I think the flap copy is a little misleading. It’s pretty clear what happened with the shooting, although there is some question about whether or not Tariq had a gun. But even that isn’t too unclear. What most of the book wades through is everyone figuring out who Tariq was or who they thought he was. Was he a guy on the straight and narrow undeserving of being shot? Was he thinking about joining the local gang? Was he already in it and had it coming? The questions go on. Even more interesting is that through their perceptions of Tariq and through their reflections on the shooting, on the neighborhood, and on the aftermath, what the reader really learns is what the people who surrounded Tariq were like.
What makes the book really shine is that nothing is black and white, except maybe the tragedy of the shooting. The people in particular are portrayed as people. People who often have few, if any, choices and who try to make the best of things any way they can. Sometimes they make poor decisions, but that doesn’t mean they are bad people. Just people trying to survive. I can’t speak to how well Magoon captures living in a poor neighborhood, but it certainly felt like a real place. One character in particular, who was lucky enough to get out of the neighborhood and thrust into a new, wealthier, more privileged life, does a really good job of showing just how hard it is to make it out of the low income neighborhoods and how the political, social and cultural systems are set up to both keep people there and are prejudiced against them. His story juxtaposes well with those still in the neighborhood hoping to, trying to, and dreaming of getting out, getting a better life.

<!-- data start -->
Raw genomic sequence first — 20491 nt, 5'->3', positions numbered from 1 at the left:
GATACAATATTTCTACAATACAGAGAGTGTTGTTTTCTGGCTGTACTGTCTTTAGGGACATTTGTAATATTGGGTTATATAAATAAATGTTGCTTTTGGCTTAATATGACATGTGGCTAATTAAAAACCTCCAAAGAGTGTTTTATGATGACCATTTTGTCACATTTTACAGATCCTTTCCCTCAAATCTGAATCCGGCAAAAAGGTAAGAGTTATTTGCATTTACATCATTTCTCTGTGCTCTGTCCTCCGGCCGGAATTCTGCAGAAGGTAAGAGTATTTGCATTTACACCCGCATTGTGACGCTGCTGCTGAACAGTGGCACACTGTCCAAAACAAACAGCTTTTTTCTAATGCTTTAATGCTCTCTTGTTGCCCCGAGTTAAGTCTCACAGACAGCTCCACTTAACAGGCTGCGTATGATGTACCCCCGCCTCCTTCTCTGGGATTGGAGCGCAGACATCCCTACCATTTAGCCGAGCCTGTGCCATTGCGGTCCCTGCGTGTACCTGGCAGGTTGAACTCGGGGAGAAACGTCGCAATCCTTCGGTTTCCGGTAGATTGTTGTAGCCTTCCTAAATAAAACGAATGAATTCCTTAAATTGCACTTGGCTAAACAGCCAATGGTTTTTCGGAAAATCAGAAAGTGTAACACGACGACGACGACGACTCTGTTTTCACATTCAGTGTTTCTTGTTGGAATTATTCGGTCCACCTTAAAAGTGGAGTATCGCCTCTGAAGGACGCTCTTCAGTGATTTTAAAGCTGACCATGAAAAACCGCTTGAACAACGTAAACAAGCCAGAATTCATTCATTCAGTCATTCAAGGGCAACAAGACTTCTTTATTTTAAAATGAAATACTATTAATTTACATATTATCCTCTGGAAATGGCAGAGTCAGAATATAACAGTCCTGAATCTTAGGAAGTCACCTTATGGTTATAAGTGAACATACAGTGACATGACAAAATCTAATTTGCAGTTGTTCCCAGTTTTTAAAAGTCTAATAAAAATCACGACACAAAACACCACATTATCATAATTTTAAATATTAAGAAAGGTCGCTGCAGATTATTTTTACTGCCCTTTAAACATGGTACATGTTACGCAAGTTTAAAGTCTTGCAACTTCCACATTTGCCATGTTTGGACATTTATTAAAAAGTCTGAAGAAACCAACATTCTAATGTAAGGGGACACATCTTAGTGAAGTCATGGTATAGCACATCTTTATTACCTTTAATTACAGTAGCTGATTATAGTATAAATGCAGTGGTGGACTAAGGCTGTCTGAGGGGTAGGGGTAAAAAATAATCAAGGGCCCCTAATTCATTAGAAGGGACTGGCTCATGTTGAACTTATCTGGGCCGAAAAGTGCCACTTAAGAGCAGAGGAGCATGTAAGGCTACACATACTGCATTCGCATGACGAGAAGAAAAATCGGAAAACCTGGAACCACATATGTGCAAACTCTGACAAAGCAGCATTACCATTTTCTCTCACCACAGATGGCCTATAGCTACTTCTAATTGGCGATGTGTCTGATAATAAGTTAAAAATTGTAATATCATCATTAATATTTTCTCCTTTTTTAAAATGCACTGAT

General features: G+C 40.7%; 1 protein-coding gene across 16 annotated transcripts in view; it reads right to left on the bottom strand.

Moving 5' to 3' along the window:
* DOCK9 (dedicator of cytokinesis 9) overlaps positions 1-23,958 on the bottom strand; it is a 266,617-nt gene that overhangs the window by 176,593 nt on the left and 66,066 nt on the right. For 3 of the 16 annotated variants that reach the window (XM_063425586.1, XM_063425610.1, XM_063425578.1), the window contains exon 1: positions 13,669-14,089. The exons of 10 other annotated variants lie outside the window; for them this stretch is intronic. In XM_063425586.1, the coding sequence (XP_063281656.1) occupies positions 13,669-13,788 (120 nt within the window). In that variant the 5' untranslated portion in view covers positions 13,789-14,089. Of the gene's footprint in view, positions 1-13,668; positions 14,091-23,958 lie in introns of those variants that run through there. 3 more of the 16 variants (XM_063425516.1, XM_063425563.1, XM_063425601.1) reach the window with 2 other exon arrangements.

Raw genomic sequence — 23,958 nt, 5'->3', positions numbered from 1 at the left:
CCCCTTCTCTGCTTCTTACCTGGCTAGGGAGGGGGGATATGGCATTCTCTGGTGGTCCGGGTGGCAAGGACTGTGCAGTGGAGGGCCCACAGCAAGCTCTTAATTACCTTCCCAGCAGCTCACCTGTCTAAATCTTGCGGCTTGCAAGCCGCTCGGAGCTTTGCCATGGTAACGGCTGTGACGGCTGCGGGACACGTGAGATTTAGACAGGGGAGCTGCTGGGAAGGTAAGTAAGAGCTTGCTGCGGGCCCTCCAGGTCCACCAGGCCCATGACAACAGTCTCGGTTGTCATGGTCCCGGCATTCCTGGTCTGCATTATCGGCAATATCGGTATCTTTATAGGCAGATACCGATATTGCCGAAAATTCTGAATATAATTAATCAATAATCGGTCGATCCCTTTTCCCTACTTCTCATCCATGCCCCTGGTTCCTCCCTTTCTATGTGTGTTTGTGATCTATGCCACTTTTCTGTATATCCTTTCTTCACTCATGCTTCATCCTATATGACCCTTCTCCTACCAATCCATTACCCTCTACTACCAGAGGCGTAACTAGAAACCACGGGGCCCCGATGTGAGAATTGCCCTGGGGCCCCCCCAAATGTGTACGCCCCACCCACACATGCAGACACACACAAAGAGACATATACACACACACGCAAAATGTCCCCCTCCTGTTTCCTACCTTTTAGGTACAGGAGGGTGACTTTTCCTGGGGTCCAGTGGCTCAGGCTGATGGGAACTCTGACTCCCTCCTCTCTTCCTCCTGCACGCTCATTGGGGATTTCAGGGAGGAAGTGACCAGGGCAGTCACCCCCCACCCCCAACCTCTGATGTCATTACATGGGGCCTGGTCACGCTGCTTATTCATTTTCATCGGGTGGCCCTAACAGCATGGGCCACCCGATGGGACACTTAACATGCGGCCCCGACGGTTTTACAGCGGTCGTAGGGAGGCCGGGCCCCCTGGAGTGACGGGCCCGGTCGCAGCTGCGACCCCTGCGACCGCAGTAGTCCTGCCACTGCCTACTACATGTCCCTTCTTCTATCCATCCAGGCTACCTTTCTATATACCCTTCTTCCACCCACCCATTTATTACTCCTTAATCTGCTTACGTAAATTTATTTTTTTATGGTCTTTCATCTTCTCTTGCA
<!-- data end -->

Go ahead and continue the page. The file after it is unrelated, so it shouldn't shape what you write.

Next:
There is some drinking and drug use (marijuana) and the violence makes this better suited to high school readers. The book deals with controversial political ideas as well as race which may make some readers uncomfortable or angry. It is, though, an important book that looks at some very important issues we’re facing as a nation today. It would be interesting to see this used either in a history or current events type class or even an English class. Reluctant readers might even enjoy it for the sensation of the story and because it’s an extremely compelling read. But be warned it isn’t short and there are a lot of characters so I wouldn’t call it an easy read.
By Elizabeth Wroten
On 26, Apr 2015 | In Redux | By Elizabeth Wroten
This month I choose Kekla Magoon as my monthly author. Several years ago (maybe 5?) I read her debut novel The Rock and the River and thought it was fantastic. Clearly the woman could write! If you haven’t read it, I highly recommend you pick it up. Although I hate these types of comparisons, because obviously the novel stands on its own, it’s a more mature One Crazy Summer (another fantastic book). One of the most interesting things about it is the time period and history it uses as a backdrop. The novel is really about family and brother relationships, but Magoon has couched them in the Black Panther movement. It’s a piece of history you don’t see all that often and see even less in young adult literature.